Monthly Archives: August, 2008

Adieu? Or Adeona?

What are the chances of getting your laptop back if it’s stolen? Pretty slim, probably. But you can at least improve the odds.

There are various utilities out there which, when installed on your machine, will call home from time to time. If somebody steals your machine and connects it to a network, you can then use information from these connections to help track it down.

I’ve created various home-brewed versions of these in the past but I guess a perfect utility would be:

  • not dependent on any one company
  • usable on multiple platforms
  • secure
  • open source
  • free

Ah! That would be Adeona you’d be wantin’, so it would.

More info here.

Quote of the day

If at first you don’t succeed, destroy all evidence that you tried.

– anon


It’s fascinating to watch people discover new ways of using the iPhone/iTouch. The fun, I’m sure, is only just starting. It’s the first widely-deployed device that has a multi-touch interface. It’s the first mobile device with really good accelerometers in it. It’s the first thing you can drop easily into your pocket that has such a beautiful screen. It has good connectivity and location-based services. It’s really easy to install new applications. And, significantly, it’s the first to combine all of these with a sophisticated GUI and operating system.

Sometimes, though, it’s the simple things that can be the most useful. People have just started realising that you can make your phone into a fileserver on the local network, which means (a) you can transfer stuff to and from your phone without using iTunes if wanted, and (b) you can do it from any machine on the network, not just the one you normally sync with, and (c) you can also just ask your family or colleagues to drop files onto your phone. Do you remember how, in the old days, we would carry around memory sticks that had to be plugged in?

The application I’m playing with, DataCase, appears on your network as an AFP and FTP server, which means you can just open it in the Finder or in Windows, and, as an aside, it makes the contents available over HTTP. Yes, it’s a web server. And we’ve certainly only just started to imagine the full implications of carrying a web server in your pocket…

Quote of the day

Before you criticize someone, you should walk a mile in their shoes. That way, when you criticize them, you are a mile away from them and you have their shoes.

– Jack Handey

Joiku to the world

In the past (here and here) I’ve written about how I really wanted my 3G phone to operate as a mobile wifi basestation. I got excited when I discovered the early versions of JoikuSpot, and played with it, but it was very flaky.

Well, I’ve just JoikuSpot Premium is out, supports full connectivity and doesn’t depend on the web proxy that the ‘lite’ version used. I can now get 3G connectivity to my iTouch and my laptop at the same time. If you have one of the supported Nokia or Samsung phones, it’s well worth the €15.

Rock (and roll)

If your neighbours share your musical tastes, or are very distant, this might be just what you need:

Now, wouldn’t a little light Vivaldi add the finishing touch to that garden party you were planning? You can pretend that the string quartet are hiding behind the rockery…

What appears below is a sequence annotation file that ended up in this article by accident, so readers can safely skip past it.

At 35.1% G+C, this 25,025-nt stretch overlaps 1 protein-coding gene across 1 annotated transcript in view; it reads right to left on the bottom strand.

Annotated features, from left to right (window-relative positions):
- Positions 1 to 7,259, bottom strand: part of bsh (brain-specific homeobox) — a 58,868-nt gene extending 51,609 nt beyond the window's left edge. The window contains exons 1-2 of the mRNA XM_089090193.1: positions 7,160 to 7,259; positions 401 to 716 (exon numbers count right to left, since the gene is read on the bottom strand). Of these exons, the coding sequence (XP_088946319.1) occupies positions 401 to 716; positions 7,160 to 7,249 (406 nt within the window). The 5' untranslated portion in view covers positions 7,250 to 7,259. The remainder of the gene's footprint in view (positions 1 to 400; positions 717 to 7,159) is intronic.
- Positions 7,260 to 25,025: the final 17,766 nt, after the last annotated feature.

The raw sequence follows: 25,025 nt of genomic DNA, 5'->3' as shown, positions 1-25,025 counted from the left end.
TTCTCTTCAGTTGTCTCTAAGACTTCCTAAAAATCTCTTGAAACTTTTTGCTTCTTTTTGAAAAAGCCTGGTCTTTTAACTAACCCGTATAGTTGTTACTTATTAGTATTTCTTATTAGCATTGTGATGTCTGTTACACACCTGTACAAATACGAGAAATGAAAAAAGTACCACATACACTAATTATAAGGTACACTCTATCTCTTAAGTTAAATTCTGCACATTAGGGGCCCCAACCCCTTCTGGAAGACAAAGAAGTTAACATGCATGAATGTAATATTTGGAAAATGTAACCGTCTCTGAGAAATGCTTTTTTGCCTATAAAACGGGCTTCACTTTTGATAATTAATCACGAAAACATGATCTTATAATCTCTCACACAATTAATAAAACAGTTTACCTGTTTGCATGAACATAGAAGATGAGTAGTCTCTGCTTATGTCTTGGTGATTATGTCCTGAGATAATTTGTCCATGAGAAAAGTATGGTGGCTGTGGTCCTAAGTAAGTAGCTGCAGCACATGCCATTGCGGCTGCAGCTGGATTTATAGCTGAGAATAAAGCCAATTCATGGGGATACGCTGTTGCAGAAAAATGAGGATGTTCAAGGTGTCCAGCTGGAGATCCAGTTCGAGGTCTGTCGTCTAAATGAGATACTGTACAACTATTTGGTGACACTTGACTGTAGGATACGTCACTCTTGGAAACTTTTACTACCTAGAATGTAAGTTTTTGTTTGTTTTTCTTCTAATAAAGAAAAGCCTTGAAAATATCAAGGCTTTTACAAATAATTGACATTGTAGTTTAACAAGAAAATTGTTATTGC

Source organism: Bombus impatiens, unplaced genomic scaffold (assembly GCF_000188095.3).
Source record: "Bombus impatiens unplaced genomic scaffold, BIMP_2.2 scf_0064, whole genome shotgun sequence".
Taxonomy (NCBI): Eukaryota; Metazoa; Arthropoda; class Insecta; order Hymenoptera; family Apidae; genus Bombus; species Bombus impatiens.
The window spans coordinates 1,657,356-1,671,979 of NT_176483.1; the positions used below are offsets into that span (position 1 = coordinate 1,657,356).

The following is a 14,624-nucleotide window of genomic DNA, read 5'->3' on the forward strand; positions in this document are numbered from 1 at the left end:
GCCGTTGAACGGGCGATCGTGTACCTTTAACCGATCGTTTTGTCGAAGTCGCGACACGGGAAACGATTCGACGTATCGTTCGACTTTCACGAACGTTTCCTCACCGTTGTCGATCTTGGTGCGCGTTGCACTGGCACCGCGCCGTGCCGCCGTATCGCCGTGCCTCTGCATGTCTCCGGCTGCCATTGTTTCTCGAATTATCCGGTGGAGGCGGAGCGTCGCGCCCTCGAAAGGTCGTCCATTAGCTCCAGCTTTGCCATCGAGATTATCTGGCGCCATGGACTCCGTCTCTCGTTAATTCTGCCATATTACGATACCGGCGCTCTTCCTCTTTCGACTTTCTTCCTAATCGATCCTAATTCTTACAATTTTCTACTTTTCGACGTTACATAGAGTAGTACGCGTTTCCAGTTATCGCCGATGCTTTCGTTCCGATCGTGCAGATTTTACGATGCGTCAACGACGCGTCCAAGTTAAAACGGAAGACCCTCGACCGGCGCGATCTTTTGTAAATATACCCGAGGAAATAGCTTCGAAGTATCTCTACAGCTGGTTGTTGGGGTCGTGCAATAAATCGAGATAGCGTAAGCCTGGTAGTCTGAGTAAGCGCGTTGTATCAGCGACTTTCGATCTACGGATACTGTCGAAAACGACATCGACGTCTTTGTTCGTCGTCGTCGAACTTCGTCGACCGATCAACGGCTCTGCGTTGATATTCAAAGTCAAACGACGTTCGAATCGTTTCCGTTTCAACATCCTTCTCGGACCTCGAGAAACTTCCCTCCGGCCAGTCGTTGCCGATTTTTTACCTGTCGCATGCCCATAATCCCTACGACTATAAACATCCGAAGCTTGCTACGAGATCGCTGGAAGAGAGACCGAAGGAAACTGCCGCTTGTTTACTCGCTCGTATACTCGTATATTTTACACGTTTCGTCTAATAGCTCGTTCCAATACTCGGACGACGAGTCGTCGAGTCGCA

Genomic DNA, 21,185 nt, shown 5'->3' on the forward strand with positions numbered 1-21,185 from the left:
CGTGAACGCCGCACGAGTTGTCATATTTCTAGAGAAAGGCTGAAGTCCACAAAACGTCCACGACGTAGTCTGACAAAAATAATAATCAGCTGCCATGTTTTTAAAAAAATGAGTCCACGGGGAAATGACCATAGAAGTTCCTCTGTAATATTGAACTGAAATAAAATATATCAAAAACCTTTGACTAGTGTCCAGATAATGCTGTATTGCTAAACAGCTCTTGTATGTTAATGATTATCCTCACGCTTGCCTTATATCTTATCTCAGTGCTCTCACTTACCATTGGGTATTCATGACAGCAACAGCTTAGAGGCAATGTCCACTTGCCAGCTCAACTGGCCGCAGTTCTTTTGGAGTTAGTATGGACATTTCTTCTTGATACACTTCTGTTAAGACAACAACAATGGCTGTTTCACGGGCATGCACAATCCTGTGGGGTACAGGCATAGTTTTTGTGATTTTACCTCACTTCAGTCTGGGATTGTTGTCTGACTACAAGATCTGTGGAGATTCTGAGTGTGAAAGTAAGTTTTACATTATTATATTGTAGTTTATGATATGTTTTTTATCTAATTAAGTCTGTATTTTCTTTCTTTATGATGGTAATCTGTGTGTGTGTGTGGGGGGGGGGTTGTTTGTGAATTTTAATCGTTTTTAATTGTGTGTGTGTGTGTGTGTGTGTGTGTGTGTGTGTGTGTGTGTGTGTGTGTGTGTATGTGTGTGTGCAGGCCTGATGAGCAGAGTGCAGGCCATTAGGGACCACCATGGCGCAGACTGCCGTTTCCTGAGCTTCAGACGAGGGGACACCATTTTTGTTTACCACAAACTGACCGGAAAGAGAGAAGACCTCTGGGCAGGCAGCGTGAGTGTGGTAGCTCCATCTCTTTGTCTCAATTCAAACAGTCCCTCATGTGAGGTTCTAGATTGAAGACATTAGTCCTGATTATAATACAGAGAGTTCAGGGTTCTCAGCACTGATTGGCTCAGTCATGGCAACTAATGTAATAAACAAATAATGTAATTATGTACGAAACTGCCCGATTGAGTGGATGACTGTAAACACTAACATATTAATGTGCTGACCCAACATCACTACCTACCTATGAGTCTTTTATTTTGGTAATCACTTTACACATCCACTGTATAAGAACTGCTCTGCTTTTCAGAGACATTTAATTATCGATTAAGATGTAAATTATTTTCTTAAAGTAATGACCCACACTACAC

Take the long way home

From our long drive to New York last week, a sight you don’t often see in the UK…

Note the bottom right-hand corner of the SatNav: “Turn in 242 miles”.

Oh, and it turned out really to be more of a lane-change.


There’s a nice demonstration of a ‘vanishing point’ as you come up the stairs in Apple’s 5th Avenue Store in New York.

Old Harry visits New York

Rose met Henry VIII (or at least, experienced what it might have been like!) in the Met. This is one of his suits of armour.

Monday is now upside down

For those not familiar with the finer points of operation of the British postbox, the little metal label just above the slot is changed by the postman on each visit, to indicate the day of the next collection. This one got inverted by mistake, making it appear as if our local service might be rather prompter than usual!

Postcard from New York

We weren’t the only people enjoying the Delacorte mechanical clock in Central Park last week…

The Apollo

I have very little interest in the Olympics – and strongly object to the hundreds of pounds of my taxes that will be wasted in 2012 – but I do get a regular report of recent events over the dinner table, and a thought occurred to me tonight….

I think there should be a unit of Olympic achievement for countries. We might call it the Apollo. Your Apollo score would be something like the number of medals won divided by the number of your athletes attending and by the population of your country and its GDP. You’d also want to subtract something for the proportion of your athletes who had tested positive on drugs tests in the past…

Rose says it’s more complicated than that, because so many athletes do not train in their own country; they get scholarships to US universities, so the GDP of their country is less relevant. And I think an athlete who gets medals in several different disciplines should score more than one who just gets the 100, 200 & 400m medals in the same thing.

So it’s far from trivial. The definition of the Apollo would need to be refined over time.

Still, it might make an interesting discussion in the pub. If you wanted a realistic measure of a country’s sporting achievement, how would you do it?

© Copyright Quentin Stafford-Fraser